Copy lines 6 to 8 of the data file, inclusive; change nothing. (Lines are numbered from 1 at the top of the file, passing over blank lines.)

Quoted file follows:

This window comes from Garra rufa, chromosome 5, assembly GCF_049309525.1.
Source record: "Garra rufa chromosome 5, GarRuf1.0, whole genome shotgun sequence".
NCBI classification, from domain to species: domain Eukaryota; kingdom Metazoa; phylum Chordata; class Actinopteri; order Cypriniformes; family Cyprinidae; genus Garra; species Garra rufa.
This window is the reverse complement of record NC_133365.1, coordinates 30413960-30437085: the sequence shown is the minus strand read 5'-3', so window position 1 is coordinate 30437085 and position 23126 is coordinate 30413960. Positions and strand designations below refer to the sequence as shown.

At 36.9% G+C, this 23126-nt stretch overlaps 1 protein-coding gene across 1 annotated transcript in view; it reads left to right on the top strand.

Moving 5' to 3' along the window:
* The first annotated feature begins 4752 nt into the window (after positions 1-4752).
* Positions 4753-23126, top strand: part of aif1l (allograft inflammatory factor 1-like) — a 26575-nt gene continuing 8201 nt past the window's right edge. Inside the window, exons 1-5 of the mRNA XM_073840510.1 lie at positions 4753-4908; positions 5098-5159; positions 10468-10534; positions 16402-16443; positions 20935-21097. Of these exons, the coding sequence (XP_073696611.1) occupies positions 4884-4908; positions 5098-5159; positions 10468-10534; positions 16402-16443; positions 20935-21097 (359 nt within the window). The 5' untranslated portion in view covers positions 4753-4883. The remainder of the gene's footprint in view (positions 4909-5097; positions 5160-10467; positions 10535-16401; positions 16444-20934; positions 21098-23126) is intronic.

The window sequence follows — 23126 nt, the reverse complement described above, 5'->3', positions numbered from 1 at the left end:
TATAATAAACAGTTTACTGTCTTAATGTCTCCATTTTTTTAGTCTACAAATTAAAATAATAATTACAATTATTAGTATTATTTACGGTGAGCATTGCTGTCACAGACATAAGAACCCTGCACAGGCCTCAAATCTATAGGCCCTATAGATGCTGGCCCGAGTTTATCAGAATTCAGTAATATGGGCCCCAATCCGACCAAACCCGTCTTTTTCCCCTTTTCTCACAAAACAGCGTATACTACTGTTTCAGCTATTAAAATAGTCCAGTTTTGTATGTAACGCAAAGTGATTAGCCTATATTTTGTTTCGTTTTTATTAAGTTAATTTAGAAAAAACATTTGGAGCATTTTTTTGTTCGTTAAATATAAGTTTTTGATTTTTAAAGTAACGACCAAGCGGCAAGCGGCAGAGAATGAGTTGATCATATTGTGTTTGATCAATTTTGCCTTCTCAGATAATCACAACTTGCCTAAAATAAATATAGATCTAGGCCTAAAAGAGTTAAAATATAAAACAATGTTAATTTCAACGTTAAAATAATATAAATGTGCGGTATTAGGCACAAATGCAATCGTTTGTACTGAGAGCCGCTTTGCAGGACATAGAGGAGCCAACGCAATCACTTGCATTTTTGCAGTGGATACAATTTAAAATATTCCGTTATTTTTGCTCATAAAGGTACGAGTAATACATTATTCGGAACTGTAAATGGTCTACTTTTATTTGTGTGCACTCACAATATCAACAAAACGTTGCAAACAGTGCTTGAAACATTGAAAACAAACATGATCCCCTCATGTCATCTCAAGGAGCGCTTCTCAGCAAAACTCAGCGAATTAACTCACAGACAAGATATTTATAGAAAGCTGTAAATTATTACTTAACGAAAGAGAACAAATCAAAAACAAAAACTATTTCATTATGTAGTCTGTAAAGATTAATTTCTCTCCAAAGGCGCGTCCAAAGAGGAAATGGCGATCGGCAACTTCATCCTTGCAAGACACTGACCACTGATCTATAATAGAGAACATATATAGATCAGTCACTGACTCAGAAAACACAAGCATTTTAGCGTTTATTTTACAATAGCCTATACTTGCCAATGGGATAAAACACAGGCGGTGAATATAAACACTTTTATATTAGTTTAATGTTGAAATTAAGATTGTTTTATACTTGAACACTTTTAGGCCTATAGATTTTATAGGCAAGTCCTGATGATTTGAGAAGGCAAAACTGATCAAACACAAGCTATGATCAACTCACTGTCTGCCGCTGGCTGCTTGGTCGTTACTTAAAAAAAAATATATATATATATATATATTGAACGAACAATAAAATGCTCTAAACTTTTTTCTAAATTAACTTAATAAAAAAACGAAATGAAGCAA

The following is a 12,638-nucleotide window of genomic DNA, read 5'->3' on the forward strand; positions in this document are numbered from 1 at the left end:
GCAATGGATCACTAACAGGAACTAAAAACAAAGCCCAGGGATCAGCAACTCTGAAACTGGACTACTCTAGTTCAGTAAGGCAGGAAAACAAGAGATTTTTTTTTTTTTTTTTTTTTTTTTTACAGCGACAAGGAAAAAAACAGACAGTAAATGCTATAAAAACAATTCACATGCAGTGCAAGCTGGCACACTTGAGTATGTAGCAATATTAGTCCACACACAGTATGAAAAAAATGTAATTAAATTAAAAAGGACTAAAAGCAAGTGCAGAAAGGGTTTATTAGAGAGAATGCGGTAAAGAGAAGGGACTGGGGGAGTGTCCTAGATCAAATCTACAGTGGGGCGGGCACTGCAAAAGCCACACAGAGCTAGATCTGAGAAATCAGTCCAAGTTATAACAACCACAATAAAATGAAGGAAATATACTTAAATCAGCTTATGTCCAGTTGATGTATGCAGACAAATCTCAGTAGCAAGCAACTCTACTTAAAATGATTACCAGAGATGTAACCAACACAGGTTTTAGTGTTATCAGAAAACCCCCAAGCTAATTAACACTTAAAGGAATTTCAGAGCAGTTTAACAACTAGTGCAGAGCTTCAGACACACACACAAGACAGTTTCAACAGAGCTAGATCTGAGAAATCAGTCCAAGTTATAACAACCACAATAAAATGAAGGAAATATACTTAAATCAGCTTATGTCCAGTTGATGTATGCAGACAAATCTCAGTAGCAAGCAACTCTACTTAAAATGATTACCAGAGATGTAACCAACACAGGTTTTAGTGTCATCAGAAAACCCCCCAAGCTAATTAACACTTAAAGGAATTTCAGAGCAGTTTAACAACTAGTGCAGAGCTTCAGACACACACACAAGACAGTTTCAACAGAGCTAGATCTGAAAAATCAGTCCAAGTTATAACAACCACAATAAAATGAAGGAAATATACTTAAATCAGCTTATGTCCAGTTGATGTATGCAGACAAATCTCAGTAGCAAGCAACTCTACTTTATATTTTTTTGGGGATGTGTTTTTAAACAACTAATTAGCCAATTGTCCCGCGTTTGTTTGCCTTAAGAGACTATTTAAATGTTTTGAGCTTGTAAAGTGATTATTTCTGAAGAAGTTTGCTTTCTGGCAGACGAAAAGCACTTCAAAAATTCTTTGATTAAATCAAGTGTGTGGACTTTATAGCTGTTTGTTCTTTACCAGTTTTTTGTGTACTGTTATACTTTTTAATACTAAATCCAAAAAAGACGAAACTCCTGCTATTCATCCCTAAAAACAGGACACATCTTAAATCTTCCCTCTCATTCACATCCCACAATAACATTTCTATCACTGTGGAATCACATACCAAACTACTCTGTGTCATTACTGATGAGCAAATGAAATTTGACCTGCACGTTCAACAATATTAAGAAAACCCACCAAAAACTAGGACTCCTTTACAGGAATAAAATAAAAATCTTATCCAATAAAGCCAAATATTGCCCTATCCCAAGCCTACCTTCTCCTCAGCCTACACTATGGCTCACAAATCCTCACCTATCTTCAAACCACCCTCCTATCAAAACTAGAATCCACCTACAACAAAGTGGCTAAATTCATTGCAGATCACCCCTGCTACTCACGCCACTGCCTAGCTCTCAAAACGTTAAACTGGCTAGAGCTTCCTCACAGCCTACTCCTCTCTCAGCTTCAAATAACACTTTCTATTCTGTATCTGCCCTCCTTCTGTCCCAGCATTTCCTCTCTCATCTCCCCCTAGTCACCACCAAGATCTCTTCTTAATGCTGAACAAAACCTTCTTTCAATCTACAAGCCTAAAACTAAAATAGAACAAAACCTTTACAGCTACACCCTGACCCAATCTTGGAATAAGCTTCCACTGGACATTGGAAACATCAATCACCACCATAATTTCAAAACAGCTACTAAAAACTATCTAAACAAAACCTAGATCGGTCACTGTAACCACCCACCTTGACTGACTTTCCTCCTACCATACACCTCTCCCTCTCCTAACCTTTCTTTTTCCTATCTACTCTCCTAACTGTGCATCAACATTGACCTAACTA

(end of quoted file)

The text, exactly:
Moving 5' to 3' along the window:
* The first annotated feature begins 4752 nt into the window (after positions 1-4752).
* Positions 4753-23126, top strand: part of aif1l (allograft inflammatory factor 1-like) — a 26575-nt gene continuing 8201 nt past the window's right edge. Inside the window, exons 1-5 of the mRNA XM_073840510.1 lie at positions 4753-4908; positions 5098-5159; positions 10468-10534; positions 16402-16443; positions 20935-21097. Of these exons, the coding sequence (XP_073696611.1) occupies positions 4884-4908; positions 5098-5159; positions 10468-10534; positions 16402-16443; positions 20935-21097 (359 nt within the window). The 5' untranslated portion in view covers positions 4753-4883. The remainder of the gene's footprint in view (positions 4909-5097; positions 5160-10467; positions 10535-16401; positions 16444-20934; positions 21098-23126) is intronic.